Jan shared the following Friday Five last week. I didn't have the time then even to think about it, but the questions address one of my favorite topics, so I thought I'd work through them this morning:
Jan says, "At the beginning of this past week, I attended a conference on contemplative prayer entitled "Turning to the Mystics" at the 2013 Summer Institute at the Oblate School of Theology in San Antonio, TX. The speakers were James Finley, author and former novice of Thomas Merton; Mirabai Starr, author, translator, and speaker; and Father Ronald Rolheiser, author and president of OST. We were encouraged to regularly sit in quiet to come to realize our union with the Divine, who continually loves us into being."
So for this Friday Five, let us share about our prayer practices, whether silent or not:
1. How do you pray?
Most often I use the website Pray As You Go, which provides a daily 12-15 minutes of music, scripture, and questions to ponder. Some days I sit with a journal and spend an hour on it, some days I listen as I get dressed, some days I listen as I walk.
Other than that I tend to vary what I do. Some days the Daily Office readings at this site, some days the lectionary or other Scripture passages, some days some sort of devotional book, my favorite being Celtic Benediction. Some days silence for long periods of time. I tend to use my walks for intercessory prayer.
Sometimes my prayer is all about journaling; sometimes, coloring; sometimes, photography; sometimes, listening to music.
I try to pray the daily examen, which I have been moving to mornings, since I tend to fall asleep in the middle if I leave it till nighttime!
2. How has your idea of prayer changed over time?
I was introduced to imaginative prayer, to repetitive reflection, to prayer as listening, and to "everything as prayer" when I made the Spiritual Exercises. I suppose that I had been praying reflectively, mulling things over in the context of scripture, music, and sermons, for a long time before I stumbled upon the Exercises, but without any sort of framework.
The biggest change over the past decade is that prayer is now a constant for me. Something that at one time I struggled to incorporate into my life in some form or other, even for just a few minutes, now pervades my days.
3. Do you ever sit in silent prayer? How does it go?
Often, and it varies. I am challenged by distractions the same as everyone else is.
4. Do you have any difficulties and/or pleasures in prayer?
I have difficulties, but these days most of them have to do with exercising forbearance in the face of the language others often use to pray. Pleasures these days have mostly to do with listening to others describe their own lives of prayer. So often one would never guess at the profound interior lives of and spirit-led transformations occurring in people who look just like the rest of us, ordinary people going about ordinary lives of family, friends, and work. And so often they exert far more impact on me and my own journey with God than I could ever expect to foster in them.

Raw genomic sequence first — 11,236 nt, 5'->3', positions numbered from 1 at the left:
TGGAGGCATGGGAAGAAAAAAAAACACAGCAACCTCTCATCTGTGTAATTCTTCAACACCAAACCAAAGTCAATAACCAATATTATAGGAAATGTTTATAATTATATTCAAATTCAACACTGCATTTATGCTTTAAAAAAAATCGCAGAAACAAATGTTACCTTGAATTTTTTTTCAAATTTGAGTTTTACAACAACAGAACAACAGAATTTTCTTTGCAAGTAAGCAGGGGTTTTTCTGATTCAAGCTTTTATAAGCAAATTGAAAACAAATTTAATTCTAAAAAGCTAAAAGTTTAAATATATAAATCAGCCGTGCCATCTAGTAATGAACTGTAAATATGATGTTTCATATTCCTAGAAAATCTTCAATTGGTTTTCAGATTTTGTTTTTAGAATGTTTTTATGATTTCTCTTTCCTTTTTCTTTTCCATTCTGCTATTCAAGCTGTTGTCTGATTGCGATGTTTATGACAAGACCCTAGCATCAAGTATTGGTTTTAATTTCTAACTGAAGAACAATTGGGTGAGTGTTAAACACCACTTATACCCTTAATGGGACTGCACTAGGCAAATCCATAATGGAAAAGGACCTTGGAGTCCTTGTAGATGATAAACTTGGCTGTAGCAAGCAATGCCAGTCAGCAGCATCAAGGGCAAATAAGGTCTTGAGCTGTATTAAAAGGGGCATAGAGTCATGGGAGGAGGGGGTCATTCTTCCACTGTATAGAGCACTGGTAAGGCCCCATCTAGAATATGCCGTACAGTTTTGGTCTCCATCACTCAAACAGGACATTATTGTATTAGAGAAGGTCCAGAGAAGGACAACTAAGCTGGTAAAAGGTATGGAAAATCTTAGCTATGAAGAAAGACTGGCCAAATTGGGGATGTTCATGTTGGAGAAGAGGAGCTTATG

5. What is the best advice that helped you with prayer?
I have been graced with extraordinary teachers in the life of prayer; it would be impossible to and ferret out one strand of best advice. I suppose that there are probably two succinct phrases that I try to remember: "We are all always beginners" and "Listen."
Bonus: Share something about prayer or an example of a prayer you like.
These days I am listening to two sets of CDs in the car that each, in its own way, is affecting my life of prayer. One is a new series on the daily examen, the practice reviewing your day in the light of your movements toward and away from God. I've read lots of material on the examen (reading is always so much easier than practicing!), but this particular series by Howard Gray, S.J., my spiritual director through the Exercises, is filled with riches in insight and eloquence.
The other is Barbara Brown Taylor's sermon series on water, preached at Chautauqua last summer. Each summer week of the Chautauqua season is devoted to a theme around which morning lectures, daily worship, afternoon speakers, and other special programming spins. BBT did a magnificent job last year of drawing drink from, as she says, "the big book of creation and the little book of scripture."